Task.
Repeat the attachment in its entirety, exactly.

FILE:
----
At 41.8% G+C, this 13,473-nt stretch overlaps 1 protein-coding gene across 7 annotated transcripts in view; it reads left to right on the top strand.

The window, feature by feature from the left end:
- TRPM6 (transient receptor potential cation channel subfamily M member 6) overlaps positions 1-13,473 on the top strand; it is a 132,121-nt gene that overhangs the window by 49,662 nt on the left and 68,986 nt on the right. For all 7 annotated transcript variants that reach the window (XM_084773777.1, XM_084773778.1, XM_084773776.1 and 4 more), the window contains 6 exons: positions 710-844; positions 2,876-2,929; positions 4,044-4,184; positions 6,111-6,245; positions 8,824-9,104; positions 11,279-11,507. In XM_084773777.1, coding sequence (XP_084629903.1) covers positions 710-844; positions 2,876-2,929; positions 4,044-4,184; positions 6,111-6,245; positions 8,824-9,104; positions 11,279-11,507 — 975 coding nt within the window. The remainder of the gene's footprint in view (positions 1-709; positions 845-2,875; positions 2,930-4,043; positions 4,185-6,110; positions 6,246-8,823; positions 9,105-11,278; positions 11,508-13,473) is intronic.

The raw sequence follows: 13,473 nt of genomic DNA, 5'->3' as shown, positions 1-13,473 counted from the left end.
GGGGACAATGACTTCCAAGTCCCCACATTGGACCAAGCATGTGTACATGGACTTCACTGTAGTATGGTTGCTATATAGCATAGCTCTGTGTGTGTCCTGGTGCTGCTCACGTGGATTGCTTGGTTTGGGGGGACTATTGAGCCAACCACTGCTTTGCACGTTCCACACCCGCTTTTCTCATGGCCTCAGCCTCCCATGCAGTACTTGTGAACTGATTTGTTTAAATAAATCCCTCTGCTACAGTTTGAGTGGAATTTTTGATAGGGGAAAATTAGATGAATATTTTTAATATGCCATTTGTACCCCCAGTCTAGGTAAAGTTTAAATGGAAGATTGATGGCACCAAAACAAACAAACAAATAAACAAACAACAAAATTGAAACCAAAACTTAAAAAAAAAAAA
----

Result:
At 41.8% G+C, this 13,473-nt stretch overlaps 1 protein-coding gene across 7 annotated transcripts in view; it reads left to right on the top strand.

The window, feature by feature from the left end:
- TRPM6 (transient receptor potential cation channel subfamily M member 6) overlaps positions 1-13,473 on the top strand; it is a 132,121-nt gene that overhangs the window by 49,662 nt on the left and 68,986 nt on the right. For all 7 annotated transcript variants that reach the window (XM_084773777.1, XM_084773778.1, XM_084773776.1 and 4 more), the window contains 6 exons: positions 710-844; positions 2,876-2,929; positions 4,044-4,184; positions 6,111-6,245; positions 8,824-9,104; positions 11,279-11,507. In XM_084773777.1, coding sequence (XP_084629903.1) covers positions 710-844; positions 2,876-2,929; positions 4,044-4,184; positions 6,111-6,245; positions 8,824-9,104; positions 11,279-11,507 — 975 coding nt within the window. The remainder of the gene's footprint in view (positions 1-709; positions 845-2,875; positions 2,930-4,043; positions 4,185-6,110; positions 6,246-8,823; positions 9,105-11,278; positions 11,508-13,473) is intronic.

The raw sequence follows: 13,473 nt of genomic DNA, 5'->3' as shown, positions 1-13,473 counted from the left end.
GGGGACAATGACTTCCAAGTCCCCACATTGGACCAAGCATGTGTACATGGACTTCACTGTAGTATGGTTGCTATATAGCATAGCTCTGTGTGTGTCCTGGTGCTGCTCACGTGGATTGCTTGGTTTGGGGGGACTATTGAGCCAACCACTGCTTTGCACGTTCCACACCCGCTTTTCTCATGGCCTCAGCCTCCCATGCAGTACTTGTGAACTGATTTGTTTAAATAAATCCCTCTGCTACAGTTTGAGTGGAATTTTTGATAGGGGAAAATTAGATGAATATTTTTAATATGCCATTTGTACCCCCAGTCTAGGTAAAGTTTAAATGGAAGATTGATGGCACCAAAACAAACAAACAAATAAACAAACAACAAAATTGAAACCAAAACTTAAAAAAAAAAAA